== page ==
In view of the prominent place given the mass (and the concept of the Eucharist) in the present day Roman Church, it is of particular interest to find that it was unknown in the early Church, that it was first proposed by a Benedictine monk, Radbertus, in the ninth century, and that it did not become an official part of Rome’s doctrine until so pronounced by the Lateran Council of 1215 under the direction of pope Innocent III.
It was reaffirmed by the council of Trent, in 1545. So we can say that it’s concept is quite removed from that of scripture.
It is based on the assumption that the words of Christ, “This is my body,” and “This is my blood,” Mt. 26, must be taken literally. The accounts of the institution of the Lord’s supper, both in the Gospels and in Paul’s letter to the Corinthians, make it perfectly clear that He spoke in figurative terms.
I have often shown a friend a photograph of a family member, and said, “This is my wife”; “This is my son”’ This is my daughter.” Such language is readily understood in ordinary conversation. Nobody take such words literally.
I believe that the real meaning of Christ’s words can be seen when they are compared with similar figurative language which He used in John 4:13. There, speaking to the woman at Jacob’s well, he said, “Every one that drinks this water shall thirst again, but whosoever drinks of the water I shall give him shall never thirst; but the water I shall give him shall become in him a well of water springing up to eternal life.”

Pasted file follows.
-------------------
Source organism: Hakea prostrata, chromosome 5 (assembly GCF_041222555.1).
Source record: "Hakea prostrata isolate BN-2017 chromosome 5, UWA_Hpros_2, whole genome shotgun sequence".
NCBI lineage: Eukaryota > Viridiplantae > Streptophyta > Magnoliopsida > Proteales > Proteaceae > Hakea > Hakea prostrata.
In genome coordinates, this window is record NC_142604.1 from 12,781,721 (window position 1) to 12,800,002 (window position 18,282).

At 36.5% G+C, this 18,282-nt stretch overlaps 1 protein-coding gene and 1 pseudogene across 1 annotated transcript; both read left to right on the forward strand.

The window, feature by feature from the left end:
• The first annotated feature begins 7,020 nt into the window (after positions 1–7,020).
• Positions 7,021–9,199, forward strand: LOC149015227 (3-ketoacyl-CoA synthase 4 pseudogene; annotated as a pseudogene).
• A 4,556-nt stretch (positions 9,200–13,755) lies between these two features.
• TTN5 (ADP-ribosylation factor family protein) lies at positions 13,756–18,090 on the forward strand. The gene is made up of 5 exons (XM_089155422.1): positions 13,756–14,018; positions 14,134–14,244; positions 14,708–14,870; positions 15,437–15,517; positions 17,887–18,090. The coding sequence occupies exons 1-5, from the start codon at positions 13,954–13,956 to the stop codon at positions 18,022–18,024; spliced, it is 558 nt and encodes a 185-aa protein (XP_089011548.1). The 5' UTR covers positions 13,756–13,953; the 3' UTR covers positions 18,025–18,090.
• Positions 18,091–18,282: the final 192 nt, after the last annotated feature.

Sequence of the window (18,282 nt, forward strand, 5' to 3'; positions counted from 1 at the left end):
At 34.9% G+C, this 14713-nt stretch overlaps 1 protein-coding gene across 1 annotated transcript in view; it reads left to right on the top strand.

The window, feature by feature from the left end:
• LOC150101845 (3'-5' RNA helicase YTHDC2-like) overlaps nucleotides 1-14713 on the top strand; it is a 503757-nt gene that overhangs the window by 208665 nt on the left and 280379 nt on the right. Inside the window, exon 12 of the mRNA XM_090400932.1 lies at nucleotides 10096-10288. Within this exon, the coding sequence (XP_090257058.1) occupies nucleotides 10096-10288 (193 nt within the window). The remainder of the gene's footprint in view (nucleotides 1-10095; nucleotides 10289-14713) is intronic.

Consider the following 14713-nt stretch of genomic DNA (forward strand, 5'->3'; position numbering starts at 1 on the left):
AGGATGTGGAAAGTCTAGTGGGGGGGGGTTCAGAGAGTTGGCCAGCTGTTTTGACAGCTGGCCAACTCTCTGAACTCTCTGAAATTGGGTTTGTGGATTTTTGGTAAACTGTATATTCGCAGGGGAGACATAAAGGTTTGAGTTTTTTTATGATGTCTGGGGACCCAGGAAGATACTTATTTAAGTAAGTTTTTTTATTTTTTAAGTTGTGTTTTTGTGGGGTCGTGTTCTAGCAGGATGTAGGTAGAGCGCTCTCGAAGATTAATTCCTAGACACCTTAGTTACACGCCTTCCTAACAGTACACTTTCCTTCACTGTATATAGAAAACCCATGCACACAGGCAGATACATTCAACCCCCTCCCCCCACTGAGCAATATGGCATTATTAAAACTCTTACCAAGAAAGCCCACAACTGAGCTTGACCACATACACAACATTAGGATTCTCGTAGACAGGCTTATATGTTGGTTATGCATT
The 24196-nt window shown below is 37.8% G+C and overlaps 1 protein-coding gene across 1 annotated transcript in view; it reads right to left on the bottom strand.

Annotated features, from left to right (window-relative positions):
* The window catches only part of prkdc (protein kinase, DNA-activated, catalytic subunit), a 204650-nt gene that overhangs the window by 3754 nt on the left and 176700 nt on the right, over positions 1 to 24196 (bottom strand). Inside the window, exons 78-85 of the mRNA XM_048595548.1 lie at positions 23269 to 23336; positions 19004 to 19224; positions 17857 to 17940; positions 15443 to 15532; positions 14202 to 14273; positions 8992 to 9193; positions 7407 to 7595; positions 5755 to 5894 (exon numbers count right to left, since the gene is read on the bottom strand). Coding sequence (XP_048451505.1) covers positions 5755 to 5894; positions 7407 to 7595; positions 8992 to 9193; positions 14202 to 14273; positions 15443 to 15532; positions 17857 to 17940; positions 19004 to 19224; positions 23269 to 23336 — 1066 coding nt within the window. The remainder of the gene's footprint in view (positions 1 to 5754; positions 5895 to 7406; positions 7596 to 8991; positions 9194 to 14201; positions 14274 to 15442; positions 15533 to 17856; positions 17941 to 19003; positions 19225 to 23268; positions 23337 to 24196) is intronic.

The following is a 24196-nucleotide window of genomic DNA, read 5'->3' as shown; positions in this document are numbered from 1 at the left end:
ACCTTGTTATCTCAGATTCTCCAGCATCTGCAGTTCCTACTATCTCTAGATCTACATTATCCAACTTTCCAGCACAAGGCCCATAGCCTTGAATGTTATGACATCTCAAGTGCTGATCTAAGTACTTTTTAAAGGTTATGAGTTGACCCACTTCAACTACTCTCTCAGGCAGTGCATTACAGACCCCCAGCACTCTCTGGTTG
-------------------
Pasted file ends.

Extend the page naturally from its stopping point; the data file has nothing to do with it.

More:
On other occasions he used similar language. He said, “I am the door (Jn.10:7) but of course He did not mean that He was a literal wooden door with lock and hinges.
He also said, “I am the vine” (Jn. 15:5) but no one understood Him to mean that he was a grapevine. When He said, “I am the good shepherd” (Jn.10:14) He did not mean that He was actually a shepherd. He was a carpenter.
When He said, “You must be born again, (Jn.3:7) he referred not to a physical birth but to a spiritual birth. When he said, “Destroy this temple, and in three days I will raise it up” (Jn.2:19) He meant His body, not the structure of wood and stone.
When He said, “He that eats my flesh and drinks my blood has eternal life, (Jn.6:54) He was speaking of a spiritual relationship between Himself and his people in terms of the Old Testament type, that is, eating the Passover lamb and drinking the Passover wine;
But His Jewish hearers, being literalist, as are many Roman Catholic leaders, misunderstood His words, he said, “You are the salt of the earth” Mt. 5:13, and “You are the light of the world” Mat. 5:14. He spoke of the “leaven of the Pharisees and Sadducees” Mt. 16:6.
James said, “The tongue is a fire (3:6) and again, “You are a vapor that appears for a little time, and then vanishes away. (4:14)
Moses spoke of “the bread of affliction” (Deut. 16:3) and Isaiah spoke of “the bread of adversity and the water of affliction. (30:20)
None of these statements is true if taken literally. The disciples had no trouble understanding Jesus’ figure of speech. Similarly, the expressions, “This is my body,” and This is my blood,” are clear enough for all except those who will not see, or those who merely follow medieval theologians.
It is unreasonable in the extreme to take these two expressions literally while taking the others figuratively.